Zucchini balls vs Reference12 January 2013
Milestones in the history of projector models14 January 2013
If you notice a black background usually multiple and irregular white dots (something like a starry night sky) then your projector has a serious problem on the DMD chip.
The image you see is similar to this …
This problem usually appears in cheap DLP models wearing cheap version of DMD chip, let’s name a few random models ….
BenQ W1000,W1100, W1200,W700
Generally involves small class models (>
Of course the same applies to the corresponding DATA models.
To problem lies in glued mirrors (pixels) of DMD. H this damage comes in unspoken moment and cannot be correlations with hours or projector’s operating environment.
Let’s see in more detail what exactly happens ….
The DMD chip consists of small mirrors which undertake to play the role of pixels and have the ability to move with a deviation of 10 degrees on the vertical axis (and 12 degrees some new models).
If a mirror on the move-10 degrees then ceases to reflect light towards the lens, so as a result you will get black mark on our image to the specified pixel.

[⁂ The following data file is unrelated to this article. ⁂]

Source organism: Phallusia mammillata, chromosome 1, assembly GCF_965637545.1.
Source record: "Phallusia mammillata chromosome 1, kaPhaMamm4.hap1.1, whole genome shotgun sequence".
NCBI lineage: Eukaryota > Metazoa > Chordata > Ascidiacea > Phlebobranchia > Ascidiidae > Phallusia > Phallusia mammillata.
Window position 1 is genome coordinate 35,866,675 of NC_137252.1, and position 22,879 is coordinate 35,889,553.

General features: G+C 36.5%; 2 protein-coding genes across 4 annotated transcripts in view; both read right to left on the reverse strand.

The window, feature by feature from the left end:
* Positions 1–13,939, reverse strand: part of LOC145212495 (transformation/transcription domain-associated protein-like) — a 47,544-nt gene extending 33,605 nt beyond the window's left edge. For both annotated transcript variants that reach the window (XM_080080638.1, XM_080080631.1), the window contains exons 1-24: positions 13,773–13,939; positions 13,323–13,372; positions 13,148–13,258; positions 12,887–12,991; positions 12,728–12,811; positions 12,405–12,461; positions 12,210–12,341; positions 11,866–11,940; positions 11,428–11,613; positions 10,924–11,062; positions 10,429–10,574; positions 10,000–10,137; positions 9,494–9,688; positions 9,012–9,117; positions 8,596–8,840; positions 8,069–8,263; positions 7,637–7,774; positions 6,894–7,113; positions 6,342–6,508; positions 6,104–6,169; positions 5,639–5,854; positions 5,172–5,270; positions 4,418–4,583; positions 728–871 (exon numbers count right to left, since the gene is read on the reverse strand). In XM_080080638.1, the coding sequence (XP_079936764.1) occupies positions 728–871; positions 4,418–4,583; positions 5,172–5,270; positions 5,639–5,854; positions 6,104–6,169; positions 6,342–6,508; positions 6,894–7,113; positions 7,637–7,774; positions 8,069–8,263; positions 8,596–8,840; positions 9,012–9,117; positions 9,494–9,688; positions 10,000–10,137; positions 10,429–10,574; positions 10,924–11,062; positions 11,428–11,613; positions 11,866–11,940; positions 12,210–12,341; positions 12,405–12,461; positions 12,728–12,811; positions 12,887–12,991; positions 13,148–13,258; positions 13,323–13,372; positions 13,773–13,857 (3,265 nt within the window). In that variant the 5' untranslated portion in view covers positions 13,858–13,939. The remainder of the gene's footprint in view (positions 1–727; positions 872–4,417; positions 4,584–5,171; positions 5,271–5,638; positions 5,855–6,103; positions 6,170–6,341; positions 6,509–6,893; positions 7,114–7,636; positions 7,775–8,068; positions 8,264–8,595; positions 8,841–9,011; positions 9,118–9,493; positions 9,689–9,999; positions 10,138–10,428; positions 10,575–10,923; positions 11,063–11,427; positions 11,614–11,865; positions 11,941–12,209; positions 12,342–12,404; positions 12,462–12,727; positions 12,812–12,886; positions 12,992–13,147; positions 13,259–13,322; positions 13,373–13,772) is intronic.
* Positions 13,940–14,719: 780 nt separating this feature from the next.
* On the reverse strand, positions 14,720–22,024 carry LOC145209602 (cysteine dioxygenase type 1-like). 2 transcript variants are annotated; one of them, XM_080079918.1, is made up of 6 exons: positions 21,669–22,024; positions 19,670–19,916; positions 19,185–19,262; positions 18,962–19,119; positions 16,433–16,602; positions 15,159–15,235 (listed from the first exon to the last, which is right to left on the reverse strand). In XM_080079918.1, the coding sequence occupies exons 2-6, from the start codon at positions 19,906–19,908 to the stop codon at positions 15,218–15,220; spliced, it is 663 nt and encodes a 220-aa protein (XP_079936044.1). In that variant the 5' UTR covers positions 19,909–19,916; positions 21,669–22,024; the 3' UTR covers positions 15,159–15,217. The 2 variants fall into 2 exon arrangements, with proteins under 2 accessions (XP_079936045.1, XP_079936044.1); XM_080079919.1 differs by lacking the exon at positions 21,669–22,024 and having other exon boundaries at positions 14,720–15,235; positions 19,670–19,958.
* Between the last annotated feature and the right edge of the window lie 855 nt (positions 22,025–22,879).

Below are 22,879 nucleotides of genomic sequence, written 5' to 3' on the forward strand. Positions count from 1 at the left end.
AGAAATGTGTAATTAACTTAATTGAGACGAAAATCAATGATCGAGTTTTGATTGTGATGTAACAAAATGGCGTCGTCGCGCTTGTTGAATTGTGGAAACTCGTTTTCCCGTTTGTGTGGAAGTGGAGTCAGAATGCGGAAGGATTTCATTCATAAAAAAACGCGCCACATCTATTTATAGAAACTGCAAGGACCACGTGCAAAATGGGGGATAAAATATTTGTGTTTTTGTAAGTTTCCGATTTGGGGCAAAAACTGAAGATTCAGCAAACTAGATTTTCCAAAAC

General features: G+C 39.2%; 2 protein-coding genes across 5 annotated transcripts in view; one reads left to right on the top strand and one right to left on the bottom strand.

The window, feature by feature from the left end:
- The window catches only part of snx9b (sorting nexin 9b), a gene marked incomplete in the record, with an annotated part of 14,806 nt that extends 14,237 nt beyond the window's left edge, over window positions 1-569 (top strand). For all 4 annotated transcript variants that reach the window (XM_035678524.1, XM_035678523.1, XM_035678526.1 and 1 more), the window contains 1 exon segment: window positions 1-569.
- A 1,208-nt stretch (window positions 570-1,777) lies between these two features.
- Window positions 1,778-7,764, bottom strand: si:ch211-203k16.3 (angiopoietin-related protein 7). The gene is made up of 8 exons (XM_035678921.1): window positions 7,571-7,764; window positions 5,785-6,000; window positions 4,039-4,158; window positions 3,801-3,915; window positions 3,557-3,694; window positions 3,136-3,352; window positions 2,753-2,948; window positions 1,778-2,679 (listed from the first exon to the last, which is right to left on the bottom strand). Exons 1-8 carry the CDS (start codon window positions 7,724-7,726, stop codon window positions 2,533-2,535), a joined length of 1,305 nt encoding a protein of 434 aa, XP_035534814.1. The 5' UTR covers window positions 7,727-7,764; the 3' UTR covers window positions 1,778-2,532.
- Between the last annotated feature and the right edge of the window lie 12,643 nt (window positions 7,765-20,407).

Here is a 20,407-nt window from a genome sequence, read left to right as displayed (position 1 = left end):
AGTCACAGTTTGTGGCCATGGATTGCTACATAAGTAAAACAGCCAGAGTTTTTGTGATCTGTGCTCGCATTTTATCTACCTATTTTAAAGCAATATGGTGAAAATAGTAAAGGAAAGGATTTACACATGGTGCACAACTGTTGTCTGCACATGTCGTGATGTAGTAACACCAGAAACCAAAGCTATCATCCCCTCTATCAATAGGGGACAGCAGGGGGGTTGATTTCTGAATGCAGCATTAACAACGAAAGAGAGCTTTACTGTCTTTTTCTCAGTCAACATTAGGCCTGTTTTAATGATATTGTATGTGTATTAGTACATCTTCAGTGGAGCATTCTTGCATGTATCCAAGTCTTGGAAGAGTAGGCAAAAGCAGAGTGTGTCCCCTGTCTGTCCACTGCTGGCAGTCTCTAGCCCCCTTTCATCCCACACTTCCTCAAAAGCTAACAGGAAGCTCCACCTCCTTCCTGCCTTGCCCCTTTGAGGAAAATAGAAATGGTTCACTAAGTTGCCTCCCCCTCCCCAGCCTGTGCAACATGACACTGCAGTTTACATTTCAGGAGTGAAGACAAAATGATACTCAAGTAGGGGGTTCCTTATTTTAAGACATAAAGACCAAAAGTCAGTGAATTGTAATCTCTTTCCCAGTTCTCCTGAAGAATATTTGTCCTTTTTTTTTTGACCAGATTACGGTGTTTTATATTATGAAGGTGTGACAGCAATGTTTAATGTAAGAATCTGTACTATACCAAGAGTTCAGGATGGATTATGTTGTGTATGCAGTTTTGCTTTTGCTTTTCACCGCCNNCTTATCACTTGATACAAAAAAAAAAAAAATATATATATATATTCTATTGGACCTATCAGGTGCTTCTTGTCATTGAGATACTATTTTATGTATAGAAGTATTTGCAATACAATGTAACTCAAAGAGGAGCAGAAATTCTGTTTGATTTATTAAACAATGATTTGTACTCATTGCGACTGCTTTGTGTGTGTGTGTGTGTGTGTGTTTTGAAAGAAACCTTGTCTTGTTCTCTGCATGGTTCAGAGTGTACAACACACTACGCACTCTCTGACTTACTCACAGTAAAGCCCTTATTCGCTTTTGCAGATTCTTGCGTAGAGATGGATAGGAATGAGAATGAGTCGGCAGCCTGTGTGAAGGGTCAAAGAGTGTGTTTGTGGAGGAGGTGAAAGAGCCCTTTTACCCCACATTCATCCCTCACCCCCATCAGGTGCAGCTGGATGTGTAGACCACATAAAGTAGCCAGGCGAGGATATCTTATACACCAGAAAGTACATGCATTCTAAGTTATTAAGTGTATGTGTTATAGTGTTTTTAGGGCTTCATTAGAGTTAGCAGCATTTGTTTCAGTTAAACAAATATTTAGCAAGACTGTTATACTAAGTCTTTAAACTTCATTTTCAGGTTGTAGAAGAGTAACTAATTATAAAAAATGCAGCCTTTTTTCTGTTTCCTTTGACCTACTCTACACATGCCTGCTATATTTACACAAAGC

On the other hand if by move + 10 degrees then I get white stigma in our monitor at particular pixel, the sample that the mirror reflects all the possible amount of light can. Of course depending on the speed that “snaps” the mirror creates and the corresponding shade of gray (i.e. reflects the proper amount of light).
What happens to the damage that we are that some mirrors stick in position + 10 degrees and thus reflect light even when accept command for non-reflection (-10 degrees).
Unfortunately this damage is irreversible and in fact the only solution is to replace the DMD. The market unfortunately doesn’t move all DMD models for purchase (there are some but not all) and usually order or replacement by delegation deemed unprofitable and sometimes impossible.